In this column I need not talk in detail about what the octogenarian Kashmir leader spoke about or the ensuing debate that was generated. It was fully reported by this newspaper but what I see most significant is the growing tolerance in Indian elite for listening to a point of view on Kashmir that out in normal course would have ruffled feathers both of the establishment and chauvinist.
The premise to the session that was posted by the organization on its website in many ways is significant enough and calls for reading between the lines:
“Some die-hard optimists would argue that the situation in the state of Jammu and Kashmir has actually improved in the past two years. The number of fatalities on account of terrorism and insurgency has reduced thanks to more effective military operations; and the partial withdrawal of forces signals a serious attempt at political settlement. But Kashmir remains Kashmir, on the boil since 1947. As the tumult that enveloped the state in 2010 showed, terrorism, separatism, political expediency, heavy-handed paramilitary response to protests, public anger continue to feed off the confusion that is Kashmir. Kashmir remains emotive beyond Kashmir, driving Pakistan to obsessive policy and India to obsessive response – even talk of autonomy is seen as seditious. Can India and Pakistan come to terms over Kashmir? Will Kashmir’s politicians choose governance over posturing and violence? Can there be a lasting settlement – and lasting peace?”
One may not wholly agree with the preamble to the India Today debate on Kashmir but besides very subtly silencing those who have been advocating status quo or arguing Kashmir situation has improved thus no further ado it has raised some pertinent questions like can India and Pakistan come to terms over this dispute. Since the birth of Kashmir dispute India and Pakistan leaders have had marathon sessions at every level for the resolving the Kashmir dispute but for lack of statesmanship on both the sides the dispute continues to be permanent threat to peace and stability in the region.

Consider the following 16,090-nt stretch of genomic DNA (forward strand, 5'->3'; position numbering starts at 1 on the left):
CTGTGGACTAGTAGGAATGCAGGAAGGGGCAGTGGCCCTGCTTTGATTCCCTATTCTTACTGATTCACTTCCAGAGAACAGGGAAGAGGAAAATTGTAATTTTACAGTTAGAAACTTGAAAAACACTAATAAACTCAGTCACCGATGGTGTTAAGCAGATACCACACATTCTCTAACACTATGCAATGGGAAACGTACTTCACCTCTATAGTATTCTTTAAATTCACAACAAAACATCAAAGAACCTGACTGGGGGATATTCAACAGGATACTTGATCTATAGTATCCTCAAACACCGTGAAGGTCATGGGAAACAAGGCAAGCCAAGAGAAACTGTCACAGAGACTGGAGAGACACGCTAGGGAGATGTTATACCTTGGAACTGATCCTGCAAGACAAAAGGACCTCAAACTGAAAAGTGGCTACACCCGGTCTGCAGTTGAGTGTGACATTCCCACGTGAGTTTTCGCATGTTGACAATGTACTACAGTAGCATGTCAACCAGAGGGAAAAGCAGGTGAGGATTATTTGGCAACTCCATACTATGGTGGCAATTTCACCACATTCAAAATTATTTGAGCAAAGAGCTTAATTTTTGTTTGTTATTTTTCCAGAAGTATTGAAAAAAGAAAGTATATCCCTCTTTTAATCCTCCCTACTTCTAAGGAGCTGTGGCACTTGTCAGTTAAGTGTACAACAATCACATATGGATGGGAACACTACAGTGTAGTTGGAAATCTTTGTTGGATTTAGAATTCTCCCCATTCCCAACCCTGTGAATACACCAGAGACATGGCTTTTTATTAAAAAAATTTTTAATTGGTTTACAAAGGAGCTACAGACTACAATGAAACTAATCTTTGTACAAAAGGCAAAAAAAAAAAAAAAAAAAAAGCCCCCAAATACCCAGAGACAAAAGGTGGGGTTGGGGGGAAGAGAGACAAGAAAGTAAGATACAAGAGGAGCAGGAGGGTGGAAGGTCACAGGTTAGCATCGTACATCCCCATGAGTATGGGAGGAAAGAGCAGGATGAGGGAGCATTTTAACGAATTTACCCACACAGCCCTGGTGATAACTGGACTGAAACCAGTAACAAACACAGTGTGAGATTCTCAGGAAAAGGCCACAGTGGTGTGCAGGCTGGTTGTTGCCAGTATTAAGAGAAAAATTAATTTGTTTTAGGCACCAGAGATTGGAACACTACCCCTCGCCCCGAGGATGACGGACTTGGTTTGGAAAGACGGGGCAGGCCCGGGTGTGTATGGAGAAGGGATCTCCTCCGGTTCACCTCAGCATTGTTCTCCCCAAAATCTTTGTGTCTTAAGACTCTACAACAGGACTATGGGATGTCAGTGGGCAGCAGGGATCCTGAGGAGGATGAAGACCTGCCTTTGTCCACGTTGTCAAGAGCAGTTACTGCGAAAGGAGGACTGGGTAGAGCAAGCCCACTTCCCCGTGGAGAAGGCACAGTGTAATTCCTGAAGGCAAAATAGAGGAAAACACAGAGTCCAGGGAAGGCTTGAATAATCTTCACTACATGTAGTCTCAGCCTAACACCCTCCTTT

The discussions and debates in forums like India Today are healthy signs. It is also indicative of growing concern in the civil society over perpetuation of this dispute. There are reports that there the Pakistan civil society also feels pinch of continuance of stalemate over the resolution of Kashmir. A week earlier speaker at seminar on ‘Reflecting on Thimphu: Future of Pakistan-Pakistan relationship organized jointly the United States of Peace and Centre for Research and Security Studies had stressed for executing the agreements concluded on relatively less critical issues like Siachin and Sir Creek for making a move forward for addressing the main stumbling block Kashmir in the relations of the two countries.
Seen in right perspective the stalemate over Kashmir has not been only been causing suffering to Kashmir. Ambassador Buch, a Kashmir born diplomat living in New York for past over fifty years has very beautifully summed up causes and consequences of stalemate to not only to people of Kashmir but to sub-continent as such. Seeing stalemate on Kashmir as, “bankruptcy of international statesmanship, the unconcern of the world powers with the sufferings of the peoples that are not germane to their strategies’, he writes “. At our sub-continental level, I would cite a continuing chauvinism in India. This would have died out long ago if there were a realization of what the continuing Kashmir dispute has cost India in money, in energy, and in international prestige. The role that India would be playing if it were not hobbled by a festering dispute would not only have secured it the equivalent of a permanent seat in the Security Council, if not that seat itself. More than that, it would have signified a reorientation in the outlook of the people of India.”
To end stalemate on Kashmir, India and Pakistan civil society will have to look beyond chauvinism and media will have to grow above ‘spurious nationalism’.